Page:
US-North Korea Trust Building through Academic Science Cooperation

By Stuart Thorson, Thomas Harblin and Frederick F. Carriere.

Published by Journal of the World Universities Forum

Format Price
Article: Print $US10.00
Article: Electronic $US5.00

Since 2001, Syracuse University (USA) and Kim Chaek University of Technology (Pyongyang, DPRK) have, with involvement of The Korea Society, been engaged in the only sustained US/North Korea academic science collaboration to date. The multidisciplinary research focus has been standards-based information technology. Concrete outcomes of the collaboration include the first digital library in North Korea, a multilateral Regional Scholars and Leaders Seminar program, first ever participation by DPRK undergraduates in the Association for Computing Machinery’s International Collegiate Programming Contest, development of a Junior Faculty Leadership and Development program to bring young DPRK scholars to the US for semester long study, and a national academic conference on scientific cooperation with the DPRK. The paper describes our process of working with DPRK scholars and discusses how we collaboratively created a culturally informed climate of positive interpretation in which empathetic trust enabled sustainable academic partnerships under what might initially appear to be extremely difficult legal and political conditions. Addressing these challenges required careful attention by US and DPRK participants to developing and maintaining trust with a much larger group of key stake-holders including non-participating faculty, university leaders, external funding sources, and government and political officials. This task was greatly aided by active support and validation from The Korea Society and the DPRK UN Mission in New York City. More generally, we discuss lessons learned to date and offer suggestions for how standards-based science diplomacy can be supportive of larger cooperative conflict resolution efforts. In this regard we emphasize the important role US research universities can play in supporting development of highly constructive trusted relations and communications channels even when high level political relations have become severely strained.

Keywords: North Korea, DPRK, Science Diplomacy, Conflict Resolution, Trust, Academic Science Collaboration, Information Technology

Journal of the World Universities Forum, Volume 1, Issue 3, pp.57-64. Article: Print (Spiral Bound). Article: Electronic (PDF File; 578.469KB).

Prof. Stuart Thorson

Professor, The Maxwell School, Syracuse University, Syracuse, New York, USA

Stuart Thorson is professor of international relations and political science in The Maxwell School and is a Fellow at Syracuse University’s Systems Assurance Institute. He holds a courtesy appointment in Computer and Information Science at Syracuse University. Thorson created, designed, and oversaw the implementation of the Maxwell School’s Global Collaboratory; a facility that uses advanced communications and computing technologies to support global research collaborations and distributed learning. He has co-authored two books on conflict resolution and over forty articles and book chapters in the areas of foreign policy, decision-making, computer modeling, and democratic theory. His current research interests are in the uses of information technology in support of democratic governance. Thorson presently directs the Syracuse University integrated information technology research collaboration with Kim Chaek University of Technology (DPRK) and is co-director of the Regional Scholars and Leaders Seminar initiative. Thorson has advised domestic and international universities, corporations, and governmental units on uses of information and communications technologies to enhance organizational effectiveness, governance, and distance collaborations.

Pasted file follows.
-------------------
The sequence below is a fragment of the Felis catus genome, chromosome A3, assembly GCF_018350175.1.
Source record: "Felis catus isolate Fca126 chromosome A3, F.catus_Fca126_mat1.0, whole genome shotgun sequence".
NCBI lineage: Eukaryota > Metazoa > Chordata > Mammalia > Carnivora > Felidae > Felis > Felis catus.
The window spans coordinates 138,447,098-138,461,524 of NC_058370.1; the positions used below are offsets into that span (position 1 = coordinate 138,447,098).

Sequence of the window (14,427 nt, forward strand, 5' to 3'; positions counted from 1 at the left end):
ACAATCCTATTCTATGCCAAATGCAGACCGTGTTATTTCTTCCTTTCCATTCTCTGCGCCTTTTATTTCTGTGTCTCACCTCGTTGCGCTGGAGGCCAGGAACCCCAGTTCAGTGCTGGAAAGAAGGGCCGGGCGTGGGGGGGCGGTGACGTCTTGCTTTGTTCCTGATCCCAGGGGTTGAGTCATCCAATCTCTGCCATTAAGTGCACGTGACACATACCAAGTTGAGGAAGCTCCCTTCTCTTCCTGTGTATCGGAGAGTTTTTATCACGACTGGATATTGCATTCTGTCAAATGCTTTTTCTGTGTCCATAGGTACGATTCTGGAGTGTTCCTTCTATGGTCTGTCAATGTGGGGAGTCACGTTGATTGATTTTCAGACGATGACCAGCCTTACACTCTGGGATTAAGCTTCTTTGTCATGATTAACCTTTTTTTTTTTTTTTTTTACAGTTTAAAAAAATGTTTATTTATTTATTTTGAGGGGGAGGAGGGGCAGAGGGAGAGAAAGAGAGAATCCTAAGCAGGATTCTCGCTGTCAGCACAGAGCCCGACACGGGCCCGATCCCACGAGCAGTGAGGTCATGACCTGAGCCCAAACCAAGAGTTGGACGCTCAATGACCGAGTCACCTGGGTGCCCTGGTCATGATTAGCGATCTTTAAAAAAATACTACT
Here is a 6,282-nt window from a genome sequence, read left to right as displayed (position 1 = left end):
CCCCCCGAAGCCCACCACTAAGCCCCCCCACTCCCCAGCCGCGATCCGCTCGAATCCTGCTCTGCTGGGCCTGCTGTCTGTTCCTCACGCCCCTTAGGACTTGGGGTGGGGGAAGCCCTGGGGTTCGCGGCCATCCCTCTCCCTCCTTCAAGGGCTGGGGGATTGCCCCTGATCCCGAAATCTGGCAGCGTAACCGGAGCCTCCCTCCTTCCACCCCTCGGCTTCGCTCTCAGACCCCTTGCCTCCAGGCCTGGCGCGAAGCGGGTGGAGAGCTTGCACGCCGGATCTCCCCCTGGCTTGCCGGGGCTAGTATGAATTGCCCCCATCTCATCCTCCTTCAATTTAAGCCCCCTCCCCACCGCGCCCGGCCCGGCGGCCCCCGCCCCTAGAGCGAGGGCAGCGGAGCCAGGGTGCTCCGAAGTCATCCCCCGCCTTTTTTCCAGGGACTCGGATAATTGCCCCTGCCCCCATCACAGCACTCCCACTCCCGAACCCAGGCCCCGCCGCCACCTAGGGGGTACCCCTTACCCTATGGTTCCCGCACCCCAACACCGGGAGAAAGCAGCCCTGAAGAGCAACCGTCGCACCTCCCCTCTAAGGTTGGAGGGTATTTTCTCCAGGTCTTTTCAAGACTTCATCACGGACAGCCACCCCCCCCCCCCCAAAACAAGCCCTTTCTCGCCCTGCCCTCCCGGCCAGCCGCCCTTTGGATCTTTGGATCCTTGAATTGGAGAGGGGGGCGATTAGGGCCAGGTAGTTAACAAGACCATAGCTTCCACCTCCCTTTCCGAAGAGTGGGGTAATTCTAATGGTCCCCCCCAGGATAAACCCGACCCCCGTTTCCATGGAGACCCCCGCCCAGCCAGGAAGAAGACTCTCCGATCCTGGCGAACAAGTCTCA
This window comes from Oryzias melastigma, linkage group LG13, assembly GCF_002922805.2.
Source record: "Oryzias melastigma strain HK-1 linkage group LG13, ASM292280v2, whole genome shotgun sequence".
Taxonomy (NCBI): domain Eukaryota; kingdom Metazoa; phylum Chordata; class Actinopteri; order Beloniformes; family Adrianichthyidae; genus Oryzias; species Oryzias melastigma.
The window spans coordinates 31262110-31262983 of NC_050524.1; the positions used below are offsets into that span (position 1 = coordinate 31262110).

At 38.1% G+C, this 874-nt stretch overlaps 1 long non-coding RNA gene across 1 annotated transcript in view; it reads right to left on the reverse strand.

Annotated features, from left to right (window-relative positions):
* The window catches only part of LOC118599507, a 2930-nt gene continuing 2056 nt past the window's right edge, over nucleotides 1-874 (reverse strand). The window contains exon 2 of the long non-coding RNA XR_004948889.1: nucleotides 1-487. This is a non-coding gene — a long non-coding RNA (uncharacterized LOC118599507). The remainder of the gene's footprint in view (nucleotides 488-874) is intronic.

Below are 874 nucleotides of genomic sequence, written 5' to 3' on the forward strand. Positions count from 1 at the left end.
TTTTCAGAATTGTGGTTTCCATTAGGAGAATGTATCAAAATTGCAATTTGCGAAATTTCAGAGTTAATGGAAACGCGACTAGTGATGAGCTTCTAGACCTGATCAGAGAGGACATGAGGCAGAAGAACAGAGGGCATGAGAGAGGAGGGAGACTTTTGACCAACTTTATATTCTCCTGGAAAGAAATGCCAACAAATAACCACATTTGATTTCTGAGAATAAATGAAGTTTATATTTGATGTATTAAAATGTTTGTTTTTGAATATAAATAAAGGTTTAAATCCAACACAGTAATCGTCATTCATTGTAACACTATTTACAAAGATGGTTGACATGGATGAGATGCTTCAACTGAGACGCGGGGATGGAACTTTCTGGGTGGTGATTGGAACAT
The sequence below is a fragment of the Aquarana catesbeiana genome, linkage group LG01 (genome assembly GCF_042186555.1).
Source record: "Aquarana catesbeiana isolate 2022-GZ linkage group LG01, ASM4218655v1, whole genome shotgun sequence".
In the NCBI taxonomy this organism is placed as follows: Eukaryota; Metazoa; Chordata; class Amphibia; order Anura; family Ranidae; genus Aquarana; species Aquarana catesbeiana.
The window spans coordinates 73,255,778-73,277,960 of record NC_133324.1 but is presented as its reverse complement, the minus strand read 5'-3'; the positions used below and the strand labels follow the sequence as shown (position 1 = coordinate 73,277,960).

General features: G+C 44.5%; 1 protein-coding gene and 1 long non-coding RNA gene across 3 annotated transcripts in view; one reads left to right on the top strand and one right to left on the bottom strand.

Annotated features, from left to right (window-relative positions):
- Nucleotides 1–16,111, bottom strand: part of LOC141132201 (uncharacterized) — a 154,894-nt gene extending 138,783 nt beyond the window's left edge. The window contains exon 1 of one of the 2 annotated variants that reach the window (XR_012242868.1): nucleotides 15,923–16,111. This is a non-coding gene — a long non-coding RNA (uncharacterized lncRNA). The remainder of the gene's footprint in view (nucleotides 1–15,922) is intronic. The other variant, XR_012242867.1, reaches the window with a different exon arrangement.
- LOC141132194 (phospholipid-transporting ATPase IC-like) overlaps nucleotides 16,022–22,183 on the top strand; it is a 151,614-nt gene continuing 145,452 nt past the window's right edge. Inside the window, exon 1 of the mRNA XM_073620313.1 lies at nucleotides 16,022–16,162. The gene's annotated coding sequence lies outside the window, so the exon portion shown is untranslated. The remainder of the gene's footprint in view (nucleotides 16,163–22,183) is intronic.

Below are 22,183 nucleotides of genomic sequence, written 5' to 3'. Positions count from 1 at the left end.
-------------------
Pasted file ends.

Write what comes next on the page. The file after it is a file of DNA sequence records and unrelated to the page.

Dr. Thomas Harblin

Vice President, Global Development, Institutional Advancement, Syracuse University, Syracuse, New York, USA

Thomas D. Harblin, Ph.D. leads Syracuse University’s program to acquire gifts and resources from alumni, parents, corporations, foundations, and organizations outside the USA to support its mission. His primary focus is Northeast Asia, especially Korea, China, Japan. Among his responsibilities, Dr. Harblin helps arrange funding for SU’s collaborations with the DPRK, including Kim Chaek University of Science and Technology, Pyongyang. He twice visited Pyongyang with SU’s IT Digital Library research team. VP Harblin earned MS and Ph.D. degrees from Cornell (Development Sociology), and has held faculty positions at Colorado State University and Rollins College (FL) and administrative positions at Paul Smith’s College (NY, VP Academic Affairs), Utica College of Syracuse University (Dean of the College), and Syracuse University (Vice President, Giving Programs). He contributes to SU’s DPRK programming by sharing his experience and knowledge of US higher education with visiting faculty and researchers.

Frederick F. Carriere

Vice President and Executive Director, The Korea Society, New York, USA

Frederick F. Carriere is executive director and vice president of The Korea Society. From 1984-1993, he served as executive director of the Korean-American Educational (Fulbright) Commission in Seoul.


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